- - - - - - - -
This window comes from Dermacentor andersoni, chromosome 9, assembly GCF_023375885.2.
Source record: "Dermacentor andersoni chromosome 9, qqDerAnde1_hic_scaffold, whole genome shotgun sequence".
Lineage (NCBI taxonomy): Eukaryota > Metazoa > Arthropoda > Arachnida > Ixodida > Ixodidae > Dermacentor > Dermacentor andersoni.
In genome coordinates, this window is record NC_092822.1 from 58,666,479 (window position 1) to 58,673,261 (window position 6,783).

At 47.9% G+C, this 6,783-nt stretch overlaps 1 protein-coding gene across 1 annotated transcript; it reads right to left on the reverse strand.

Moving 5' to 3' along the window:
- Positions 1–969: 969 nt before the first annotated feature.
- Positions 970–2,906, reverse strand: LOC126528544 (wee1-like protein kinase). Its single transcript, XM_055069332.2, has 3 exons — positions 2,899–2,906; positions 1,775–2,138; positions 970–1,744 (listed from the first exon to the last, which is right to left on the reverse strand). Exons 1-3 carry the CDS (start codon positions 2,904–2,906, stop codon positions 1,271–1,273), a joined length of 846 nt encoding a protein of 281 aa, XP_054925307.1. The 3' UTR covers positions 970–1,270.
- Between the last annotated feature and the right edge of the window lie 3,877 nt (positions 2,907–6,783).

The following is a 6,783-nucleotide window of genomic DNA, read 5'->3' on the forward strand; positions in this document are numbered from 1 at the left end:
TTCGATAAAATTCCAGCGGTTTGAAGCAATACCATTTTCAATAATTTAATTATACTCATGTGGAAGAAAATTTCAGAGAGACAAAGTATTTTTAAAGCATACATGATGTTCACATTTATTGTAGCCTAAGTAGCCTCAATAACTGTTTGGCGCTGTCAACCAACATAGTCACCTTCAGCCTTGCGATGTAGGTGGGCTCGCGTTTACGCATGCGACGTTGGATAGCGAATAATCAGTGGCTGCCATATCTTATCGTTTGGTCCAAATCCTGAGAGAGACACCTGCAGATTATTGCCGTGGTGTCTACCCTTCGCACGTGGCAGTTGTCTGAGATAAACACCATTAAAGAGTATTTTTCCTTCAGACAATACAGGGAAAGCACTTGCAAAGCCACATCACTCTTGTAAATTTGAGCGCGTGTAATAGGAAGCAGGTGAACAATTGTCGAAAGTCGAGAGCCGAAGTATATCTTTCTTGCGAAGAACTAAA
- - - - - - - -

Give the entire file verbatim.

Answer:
This window comes from Dermacentor andersoni, chromosome 9, assembly GCF_023375885.2.
Source record: "Dermacentor andersoni chromosome 9, qqDerAnde1_hic_scaffold, whole genome shotgun sequence".
Lineage (NCBI taxonomy): Eukaryota > Metazoa > Arthropoda > Arachnida > Ixodida > Ixodidae > Dermacentor > Dermacentor andersoni.
In genome coordinates, this window is record NC_092822.1 from 58,666,479 (window position 1) to 58,673,261 (window position 6,783).

At 47.9% G+C, this 6,783-nt stretch overlaps 1 protein-coding gene across 1 annotated transcript; it reads right to left on the reverse strand.

Moving 5' to 3' along the window:
- Positions 1–969: 969 nt before the first annotated feature.
- Positions 970–2,906, reverse strand: LOC126528544 (wee1-like protein kinase). Its single transcript, XM_055069332.2, has 3 exons — positions 2,899–2,906; positions 1,775–2,138; positions 970–1,744 (listed from the first exon to the last, which is right to left on the reverse strand). Exons 1-3 carry the CDS (start codon positions 2,904–2,906, stop codon positions 1,271–1,273), a joined length of 846 nt encoding a protein of 281 aa, XP_054925307.1. The 3' UTR covers positions 970–1,270.
- Between the last annotated feature and the right edge of the window lie 3,877 nt (positions 2,907–6,783).

The following is a 6,783-nucleotide window of genomic DNA, read 5'->3' on the forward strand; positions in this document are numbered from 1 at the left end:
TTCGATAAAATTCCAGCGGTTTGAAGCAATACCATTTTCAATAATTTAATTATACTCATGTGGAAGAAAATTTCAGAGAGACAAAGTATTTTTAAAGCATACATGATGTTCACATTTATTGTAGCCTAAGTAGCCTCAATAACTGTTTGGCGCTGTCAACCAACATAGTCACCTTCAGCCTTGCGATGTAGGTGGGCTCGCGTTTACGCATGCGACGTTGGATAGCGAATAATCAGTGGCTGCCATATCTTATCGTTTGGTCCAAATCCTGAGAGAGACACCTGCAGATTATTGCCGTGGTGTCTACCCTTCGCACGTGGCAGTTGTCTGAGATAAACACCATTAAAGAGTATTTTTCCTTCAGACAATACAGGGAAAGCACTTGCAAAGCCACATCACTCTTGTAAATTTGAGCGCGTGTAATAGGAAGCAGGTGAACAATTGTCGAAAGTCGAGAGCCGAAGTATATCTTTCTTGCGAAGAACTAAA